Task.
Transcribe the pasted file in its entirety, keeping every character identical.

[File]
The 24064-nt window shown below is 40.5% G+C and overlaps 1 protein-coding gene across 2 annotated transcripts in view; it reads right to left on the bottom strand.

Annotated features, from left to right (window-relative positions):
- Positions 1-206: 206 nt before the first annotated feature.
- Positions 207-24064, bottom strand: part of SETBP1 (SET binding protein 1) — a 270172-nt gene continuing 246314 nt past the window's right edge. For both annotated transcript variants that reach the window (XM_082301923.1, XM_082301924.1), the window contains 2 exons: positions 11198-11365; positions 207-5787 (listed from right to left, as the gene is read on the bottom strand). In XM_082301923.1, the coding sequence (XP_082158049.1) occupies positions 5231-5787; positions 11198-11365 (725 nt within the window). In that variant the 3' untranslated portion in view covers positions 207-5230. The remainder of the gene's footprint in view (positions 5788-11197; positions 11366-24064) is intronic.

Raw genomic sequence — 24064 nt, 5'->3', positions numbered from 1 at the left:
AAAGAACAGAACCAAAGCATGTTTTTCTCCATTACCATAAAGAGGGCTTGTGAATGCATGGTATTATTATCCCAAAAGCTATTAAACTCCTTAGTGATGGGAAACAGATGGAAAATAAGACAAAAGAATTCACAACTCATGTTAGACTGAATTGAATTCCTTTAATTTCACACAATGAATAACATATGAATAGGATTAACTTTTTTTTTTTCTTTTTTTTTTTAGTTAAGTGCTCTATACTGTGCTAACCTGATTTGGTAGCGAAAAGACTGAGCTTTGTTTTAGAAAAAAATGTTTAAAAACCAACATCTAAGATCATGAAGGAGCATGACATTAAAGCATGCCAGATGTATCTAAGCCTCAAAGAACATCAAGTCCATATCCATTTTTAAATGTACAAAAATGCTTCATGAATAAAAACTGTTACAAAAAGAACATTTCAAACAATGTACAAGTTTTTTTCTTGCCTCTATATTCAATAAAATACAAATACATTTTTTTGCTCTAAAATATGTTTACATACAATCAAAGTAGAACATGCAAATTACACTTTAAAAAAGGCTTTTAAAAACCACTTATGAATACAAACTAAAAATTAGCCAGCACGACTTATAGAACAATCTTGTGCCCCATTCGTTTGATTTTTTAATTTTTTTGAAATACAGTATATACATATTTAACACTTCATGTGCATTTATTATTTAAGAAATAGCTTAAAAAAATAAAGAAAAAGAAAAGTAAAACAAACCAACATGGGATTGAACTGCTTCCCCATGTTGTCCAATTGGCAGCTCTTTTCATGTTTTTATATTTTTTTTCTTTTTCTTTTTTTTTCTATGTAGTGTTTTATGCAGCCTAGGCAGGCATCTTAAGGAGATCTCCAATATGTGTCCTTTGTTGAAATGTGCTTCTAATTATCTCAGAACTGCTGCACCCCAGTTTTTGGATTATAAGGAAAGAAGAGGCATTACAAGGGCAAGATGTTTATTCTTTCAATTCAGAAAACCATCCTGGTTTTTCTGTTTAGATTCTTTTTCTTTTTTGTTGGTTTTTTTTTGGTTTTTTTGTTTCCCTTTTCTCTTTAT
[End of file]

The 24064-nt window shown below is 40.5% G+C and overlaps 1 protein-coding gene across 2 annotated transcripts in view; it reads right to left on the bottom strand.

Annotated features, from left to right (window-relative positions):
- Positions 1-206: 206 nt before the first annotated feature.
- Positions 207-24064, bottom strand: part of SETBP1 (SET binding protein 1) — a 270172-nt gene continuing 246314 nt past the window's right edge. For both annotated transcript variants that reach the window (XM_082301923.1, XM_082301924.1), the window contains 2 exons: positions 11198-11365; positions 207-5787 (listed from right to left, as the gene is read on the bottom strand). In XM_082301923.1, the coding sequence (XP_082158049.1) occupies positions 5231-5787; positions 11198-11365 (725 nt within the window). In that variant the 3' untranslated portion in view covers positions 207-5230. The remainder of the gene's footprint in view (positions 5788-11197; positions 11366-24064) is intronic.

Raw genomic sequence — 24064 nt, 5'->3', positions numbered from 1 at the left:
AAAGAACAGAACCAAAGCATGTTTTTCTCCATTACCATAAAGAGGGCTTGTGAATGCATGGTATTATTATCCCAAAAGCTATTAAACTCCTTAGTGATGGGAAACAGATGGAAAATAAGACAAAAGAATTCACAACTCATGTTAGACTGAATTGAATTCCTTTAATTTCACACAATGAATAACATATGAATAGGATTAACTTTTTTTTTTTCTTTTTTTTTTTAGTTAAGTGCTCTATACTGTGCTAACCTGATTTGGTAGCGAAAAGACTGAGCTTTGTTTTAGAAAAAAATGTTTAAAAACCAACATCTAAGATCATGAAGGAGCATGACATTAAAGCATGCCAGATGTATCTAAGCCTCAAAGAACATCAAGTCCATATCCATTTTTAAATGTACAAAAATGCTTCATGAATAAAAACTGTTACAAAAAGAACATTTCAAACAATGTACAAGTTTTTTTCTTGCCTCTATATTCAATAAAATACAAATACATTTTTTTGCTCTAAAATATGTTTACATACAATCAAAGTAGAACATGCAAATTACACTTTAAAAAAGGCTTTTAAAAACCACTTATGAATACAAACTAAAAATTAGCCAGCACGACTTATAGAACAATCTTGTGCCCCATTCGTTTGATTTTTTAATTTTTTTGAAATACAGTATATACATATTTAACACTTCATGTGCATTTATTATTTAAGAAATAGCTTAAAAAAATAAAGAAAAAGAAAAGTAAAACAAACCAACATGGGATTGAACTGCTTCCCCATGTTGTCCAATTGGCAGCTCTTTTCATGTTTTTATATTTTTTTTCTTTTTCTTTTTTTTTCTATGTAGTGTTTTATGCAGCCTAGGCAGGCATCTTAAGGAGATCTCCAATATGTGTCCTTTGTTGAAATGTGCTTCTAATTATCTCAGAACTGCTGCACCCCAGTTTTTGGATTATAAGGAAAGAAGAGGCATTACAAGGGCAAGATGTTTATTCTTTCAATTCAGAAAACCATCCTGGTTTTTCTGTTTAGATTCTTTTTCTTTTTTGTTGGTTTTTTTTTGGTTTTTTTGTTTCCCTTTTCTCTTTAT